2. The boat which was built in 1891 is an exact replica of the boat used by Queen Victoria when she visited Worsley in 1851, alighting at Patricroft train station before transferring to a horse drawn barge to Worsley to visit the Duke of Bridgewater. It is recorded that the said about her canal trip to Worsley, how she, "enjoyed the silent glide through the countryside", as you can imagine at that time Monton was still a fairly rural hamlet. To help recreate that "silent glide", Phil has converted the boat, Victoria R, from a diesel engine to an electric one. This is a 72 volt, 50 amp motor, powered by 36 batteries housed in concealed comparments, giving a running time of 16 hours of cruising time, on one charge. Phil has ambitious plans for the Victoria R, it is 250 years of the opening of the Bridgewater canal and next year will be the 160th anniversary of the visit of Queen Victoria. Plans are afoot to celebrate this event, with Phil hoping to get a member of the Royal family to reenact the canal journey that Queen Victoria made in 1851, this time on the Victoria R. This article first appeared on SalfordOnline on the 22nd of April 2010, it is lovingly reproduced here with the many thanks of noted historian Mr Tony Flynn, a man who we are told is no stranger to cruising.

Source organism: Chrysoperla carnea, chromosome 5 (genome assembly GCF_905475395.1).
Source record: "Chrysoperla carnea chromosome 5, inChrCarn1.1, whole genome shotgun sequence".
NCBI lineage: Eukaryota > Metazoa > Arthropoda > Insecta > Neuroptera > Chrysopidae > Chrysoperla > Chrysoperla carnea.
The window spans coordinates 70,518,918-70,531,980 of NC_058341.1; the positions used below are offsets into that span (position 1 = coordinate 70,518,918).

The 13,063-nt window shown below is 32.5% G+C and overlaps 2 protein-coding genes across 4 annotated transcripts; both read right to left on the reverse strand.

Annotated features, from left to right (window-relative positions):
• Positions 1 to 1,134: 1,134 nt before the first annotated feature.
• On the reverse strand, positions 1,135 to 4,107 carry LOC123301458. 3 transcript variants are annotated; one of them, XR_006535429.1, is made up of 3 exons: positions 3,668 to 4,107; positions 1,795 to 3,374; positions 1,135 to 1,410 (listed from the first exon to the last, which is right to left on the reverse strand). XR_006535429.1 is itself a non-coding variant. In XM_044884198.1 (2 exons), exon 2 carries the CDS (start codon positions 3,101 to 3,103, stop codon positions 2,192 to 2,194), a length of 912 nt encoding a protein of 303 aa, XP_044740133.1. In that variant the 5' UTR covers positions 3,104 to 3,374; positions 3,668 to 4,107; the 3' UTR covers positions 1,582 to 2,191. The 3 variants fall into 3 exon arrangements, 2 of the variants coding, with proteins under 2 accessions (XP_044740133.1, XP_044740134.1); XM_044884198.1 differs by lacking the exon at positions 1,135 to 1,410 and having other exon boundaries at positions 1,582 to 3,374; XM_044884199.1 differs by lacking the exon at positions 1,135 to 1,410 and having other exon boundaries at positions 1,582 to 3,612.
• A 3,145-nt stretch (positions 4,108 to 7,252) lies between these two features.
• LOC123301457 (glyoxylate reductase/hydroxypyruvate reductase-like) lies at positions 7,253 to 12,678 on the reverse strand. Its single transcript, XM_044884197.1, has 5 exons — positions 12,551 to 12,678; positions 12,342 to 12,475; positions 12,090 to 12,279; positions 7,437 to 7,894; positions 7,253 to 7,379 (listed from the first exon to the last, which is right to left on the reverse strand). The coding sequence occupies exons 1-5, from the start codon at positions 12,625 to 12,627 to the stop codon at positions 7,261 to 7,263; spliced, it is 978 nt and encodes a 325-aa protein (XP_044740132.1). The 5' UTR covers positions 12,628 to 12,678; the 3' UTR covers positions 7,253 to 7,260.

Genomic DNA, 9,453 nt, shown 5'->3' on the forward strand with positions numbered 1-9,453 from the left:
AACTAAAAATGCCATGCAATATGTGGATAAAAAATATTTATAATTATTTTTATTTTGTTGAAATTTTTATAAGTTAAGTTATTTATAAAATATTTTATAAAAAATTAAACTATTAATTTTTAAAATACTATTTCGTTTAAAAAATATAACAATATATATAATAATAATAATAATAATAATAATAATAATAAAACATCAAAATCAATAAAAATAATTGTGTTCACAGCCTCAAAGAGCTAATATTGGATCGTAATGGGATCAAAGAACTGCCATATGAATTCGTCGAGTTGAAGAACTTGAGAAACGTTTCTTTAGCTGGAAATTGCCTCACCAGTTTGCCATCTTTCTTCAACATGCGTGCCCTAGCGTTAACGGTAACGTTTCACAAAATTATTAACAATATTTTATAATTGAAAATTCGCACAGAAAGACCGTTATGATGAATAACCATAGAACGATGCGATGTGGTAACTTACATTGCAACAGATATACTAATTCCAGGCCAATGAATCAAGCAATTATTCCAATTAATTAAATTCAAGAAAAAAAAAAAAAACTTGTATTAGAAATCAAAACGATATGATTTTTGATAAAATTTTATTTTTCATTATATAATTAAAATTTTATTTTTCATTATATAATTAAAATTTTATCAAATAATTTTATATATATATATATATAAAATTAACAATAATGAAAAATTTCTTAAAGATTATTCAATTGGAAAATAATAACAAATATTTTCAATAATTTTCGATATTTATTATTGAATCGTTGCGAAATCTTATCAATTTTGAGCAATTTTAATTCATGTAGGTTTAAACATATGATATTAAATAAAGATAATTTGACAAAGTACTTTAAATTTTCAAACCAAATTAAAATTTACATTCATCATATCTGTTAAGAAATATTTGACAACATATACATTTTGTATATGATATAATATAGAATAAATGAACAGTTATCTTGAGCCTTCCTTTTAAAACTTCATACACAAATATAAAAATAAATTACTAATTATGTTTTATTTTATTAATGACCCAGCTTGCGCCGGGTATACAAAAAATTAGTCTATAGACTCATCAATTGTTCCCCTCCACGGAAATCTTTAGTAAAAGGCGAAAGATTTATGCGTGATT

3. Local miscreants faced the wrath of Stipendary Magistrate Mr Leslie Walsh, a man still remembered in Salford by a lot of people, sadly not with a lot of affection from the accused. March 1965 saw James Levins, 50, from Eccles New Road, charged with assaulting Salford Warrant officer PC Emlyn Watkins in a "bersek" attack in which he allegedly struck the Constable in the face with a pineapple, causing his chin to bleed profusely. Mr R Newton, prosecuting, told Salford Magistrates Court that PC Watkins went to Mr Levins' home with a default fine warrant for 10 shillings and waited outside for him. Mr Levins drove up in his car and PC Watkins showed him his warrant card. Mr Levins pushed past him and told him to "---- off" PC Watkins then told him that it was only for ten shillings and that if he didn't pay, he would take him into custody. He then reported that Mr Levins said: "It'll take a better copper than you to take me in" then allegedly hit him in the face with a pineapple causing cuts to his chin. The officer grappled with Levins and managed to drag him across the road to a police box and phoned for assistance. Meanwhile Mrs Levins ran up and started shouting that the officer was killing her husband, a crowd gathered and the situation looked like it might turn nasty. He was taken into custody at the Crescent police station and charged with assault. Mr Haynes, defending, said PC Watkins had a grudge against his client for reporting him for using bad language, which the officer denied. Mrs Bardsley of Brookland Street told the court that she saw Mr Levins hit the officer in the face with a pineapple and strike him repeatedly as he was being taken to the police box. The accused made an impassioned plea to the court stating: He added that when PC Watkins shown him his warrant card he put his hand in his pocket to get the money, but the officer grabbed him and frogmarched him across the road. The Stipendary Magistrate Mr Leslie Walsh weighed up the evidence and gave his verdict. He said: Mr Levins was found guilty of assaulting PC Watkins and fined £40 with 10 guineas costs or three months in jail. Image edited from original by Greater Manchester Police via Flickr This article first appeared on SalfordOnline on the 3rd of March 2015, it is lovingly reproduced here with the many blessings of my old fruit, Tony Flynn.